- WASHINGTON (AFP) - Government
agents working undercover. Bad guys duped. It had all the elements of an
FBI sting operation. But it was just a report released Thursday by the
US Department of Transportation (DOT).
- The "bad guys" were merely hapless aviation
officials, airport security managers and airline staff, whose only "evil"
was that their job performance was found lacking.
- The DOT report, blandly entitled "Airport Access
Control," deals an embarrassing blow to the Federal Aviation Administration
(FAA) and to several major US airports by describing the ease with which
undercover investigators got past security checks and boarded planes without
- "During our testing, we successfully penetrated
secure areas," says the inspector general's report, a copy of which
was obtained by AFP. "In some instances, we were seated and ready
for departure at the time we concluded our tests."
- Inspectors slipped by undetected "by piggybacking
(following) employees through doors; riding unguarded elevators; walking
through concourse doors, gates and jetbridges; walking through cargo facilities
unchallenged; and driving through unmanned vehicle gates," the report
- "After penetrating secure areas, we boarded a substantial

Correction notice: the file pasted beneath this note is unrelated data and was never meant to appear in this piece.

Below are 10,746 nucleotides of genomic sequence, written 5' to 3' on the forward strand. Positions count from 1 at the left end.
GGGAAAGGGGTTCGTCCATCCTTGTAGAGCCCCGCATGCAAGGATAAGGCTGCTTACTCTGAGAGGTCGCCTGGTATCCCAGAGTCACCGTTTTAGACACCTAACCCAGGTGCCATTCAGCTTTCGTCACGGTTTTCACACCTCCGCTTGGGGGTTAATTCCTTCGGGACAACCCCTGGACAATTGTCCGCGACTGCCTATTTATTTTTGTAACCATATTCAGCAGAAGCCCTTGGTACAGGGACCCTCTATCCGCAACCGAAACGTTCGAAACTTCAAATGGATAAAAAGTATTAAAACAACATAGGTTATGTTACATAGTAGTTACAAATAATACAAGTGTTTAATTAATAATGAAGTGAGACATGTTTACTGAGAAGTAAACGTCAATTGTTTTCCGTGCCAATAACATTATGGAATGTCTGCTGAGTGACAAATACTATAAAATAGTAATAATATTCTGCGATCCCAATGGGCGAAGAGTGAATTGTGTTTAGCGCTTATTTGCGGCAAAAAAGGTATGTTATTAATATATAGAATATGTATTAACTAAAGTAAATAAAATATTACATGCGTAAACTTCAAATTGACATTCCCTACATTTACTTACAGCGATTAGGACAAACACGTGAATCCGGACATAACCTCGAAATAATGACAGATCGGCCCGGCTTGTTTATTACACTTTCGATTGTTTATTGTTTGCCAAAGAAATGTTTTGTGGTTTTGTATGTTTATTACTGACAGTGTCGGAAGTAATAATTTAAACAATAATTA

number of aircraft operated by US and foreign air carriers."
- Out of 173 attempts, the ticketless inspectors actually
boarded planes undiscovered 117 times. Among the planes they boarded, 35
different airlines are represented, including both US and non-US firms.
- In 43 cases, there were no personnel at the gate when
inspectors boarded. In 43 other cases, personnel were there but the inspectors
were able to go aboard without being noticed. In 13 cases, they were caught,
but only after three minutes or more had passed. And in only 18 cases were
they caught immediately.
- According to the Washington Post, which broke the story
in its Thursday edition, some of the United States' biggest and airports
were among the ones found lacking in their security procedures.
- New York's John F. Kennedy airport was one. Washington's
Reagan National Airport was another. Others included Chicago's O'Hare airport,
as well as airports in Miami, Salt Lake City, San Francisco and Honolulu.
- FAA spokeswoman Rebecca Trexler said Thursday that the
FAA had conducted its own tests after reviewing the report, and had already
compelled airlines and airport authorities to eliminate the problems identified.
- But she added: "The challenge now for us and the
industry is to maintain this high level of attention. It is very difficult
because it's all human factors," she said.
- Indeed, perhaps the "good guys" in this story
do, after all, hail from the Federal Bureau of Investigation:
- When Mary Schiavo, a former DOT inspector general, was
asked Thursday morning by ABC why there haven't been more terrorist incidents
in the United States, given the apparent lack of security at airports,
she gave credit to those agents so notorious for their black suits and
dark sunglasses ... at least in the movies.
- "You have to give credit not to the FAA but to the
FBI ... Fortunately, we have a good intelligence network through the FBI
and they are really the ones that we can thank for a lot of the security
we enjoy," she said.
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